The group aims at fundamental understanding of chemical and physical processes in a wide range of polymer systems, from oil paint layers to industrially produced compounds, covering polymerization and long-term degradation. We take a macroscopic perspective using Chemical Engineering modeling tools to describe chemical kinetics and transport phenomena. The group collaborates with industries like Canon Production Printing Netherlands in Venlo, Sabic in Geleen, BASF in Ludwigshafen, but also with the Rijksmuseum and the Netherlands Institute for Conservation, Art and Science, NICAS. The Science for Arts activities of the group have an experimental component described elsewhere (https://hims.uva.nl/research/research-topics/chemistry-for-conservation-and-art).
Polymer synthesis, processing and degradation
This aims at predicting end use properties of polymers by elucidating microstructure as characterized by chain length distribution, type and numbers of branching, copolymer composition. Typical results nowadays attainable are radius of gyration and rheological properties predicted for industrial polymers like polyolefins and acrylates. We develop mathematical tools to deal with the combinatorial explosion of wide ranges of molecular sizes, degrees of branching, copolymer compositions.
Modelling stochastic polymer networks is challenging since they are complex systems created starting from a non-percolating phase (a ‘liquid’ sol) and ending in a percolating phase (a ‘solid’ gel). While a classical molecular dynamics approach works fine for simple networks with a repetitive pattern, it often collapses with stochastic networks because of the inability of modelling in a reasonable time. Our approach to model polymer networks views the assembly of molecular networks from the perspective of evolving graph topology. This describes randomly fluctuating polymerization that from a very simple topology to a complicated interconnected structure.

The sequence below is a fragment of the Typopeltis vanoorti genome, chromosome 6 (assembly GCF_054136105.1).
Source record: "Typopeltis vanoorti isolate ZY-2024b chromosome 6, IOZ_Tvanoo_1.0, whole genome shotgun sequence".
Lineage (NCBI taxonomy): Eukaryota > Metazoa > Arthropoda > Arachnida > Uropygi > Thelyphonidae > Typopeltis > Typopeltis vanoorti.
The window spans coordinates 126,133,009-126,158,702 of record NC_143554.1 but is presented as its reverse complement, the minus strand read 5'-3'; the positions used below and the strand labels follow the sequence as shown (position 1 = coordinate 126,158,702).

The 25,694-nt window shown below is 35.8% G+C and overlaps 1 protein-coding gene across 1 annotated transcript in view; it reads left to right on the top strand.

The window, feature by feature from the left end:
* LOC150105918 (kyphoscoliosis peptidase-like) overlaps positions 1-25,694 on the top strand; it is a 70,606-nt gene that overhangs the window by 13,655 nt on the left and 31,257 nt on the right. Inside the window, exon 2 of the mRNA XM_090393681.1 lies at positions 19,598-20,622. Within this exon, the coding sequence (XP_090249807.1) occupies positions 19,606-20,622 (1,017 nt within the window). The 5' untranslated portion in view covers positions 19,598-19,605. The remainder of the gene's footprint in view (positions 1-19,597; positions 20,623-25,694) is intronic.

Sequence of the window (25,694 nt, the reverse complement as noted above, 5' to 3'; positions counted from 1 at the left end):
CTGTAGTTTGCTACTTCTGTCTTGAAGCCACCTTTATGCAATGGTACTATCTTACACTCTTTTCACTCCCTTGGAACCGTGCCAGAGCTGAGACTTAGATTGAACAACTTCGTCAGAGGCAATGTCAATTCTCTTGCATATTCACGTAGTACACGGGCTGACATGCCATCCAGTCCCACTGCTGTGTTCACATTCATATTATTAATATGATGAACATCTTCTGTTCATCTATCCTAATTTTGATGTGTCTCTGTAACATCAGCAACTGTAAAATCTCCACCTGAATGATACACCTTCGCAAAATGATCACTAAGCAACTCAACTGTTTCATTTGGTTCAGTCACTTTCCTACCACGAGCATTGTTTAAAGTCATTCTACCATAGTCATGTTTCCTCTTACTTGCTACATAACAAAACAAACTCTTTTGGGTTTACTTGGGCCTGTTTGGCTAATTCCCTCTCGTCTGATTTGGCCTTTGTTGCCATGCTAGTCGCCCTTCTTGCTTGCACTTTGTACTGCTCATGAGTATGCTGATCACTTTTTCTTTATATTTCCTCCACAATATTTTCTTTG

Swelling and diffusion of polymer films are studied in various applications. During the creation of thin acrylate films the process is disturbed by oxygen inhibition. Old paintings are cleaned using solvents, but the complex, multi-component diffusion and swelling of paint lay ers, possibly accompanied by metal-soap reactions are not well understood. Compartment modeling in combination with parameter estimation techniques is developed to find kinetic and diffusion parameters from experiments.
Automated reaction network generation
We study computer algorithms as an aid for the discovery of complex reaction networks. Typically, in this class of problems, it is the complexity of data augmented by the combinatorial explosion of the number of choices that exceeds human performance, which is also the case for the reaction kinetics of, for instance, linseed oil polymerization, which forms the binding medium of oil paint. We develop an automated procedure using the hierarchy present in the chemical notation as a formal language operating with graphs as sentences and by viewing the reaction mechanisms as a graph grammar to build an algorithm that constructs the network of organic chemistry reactions.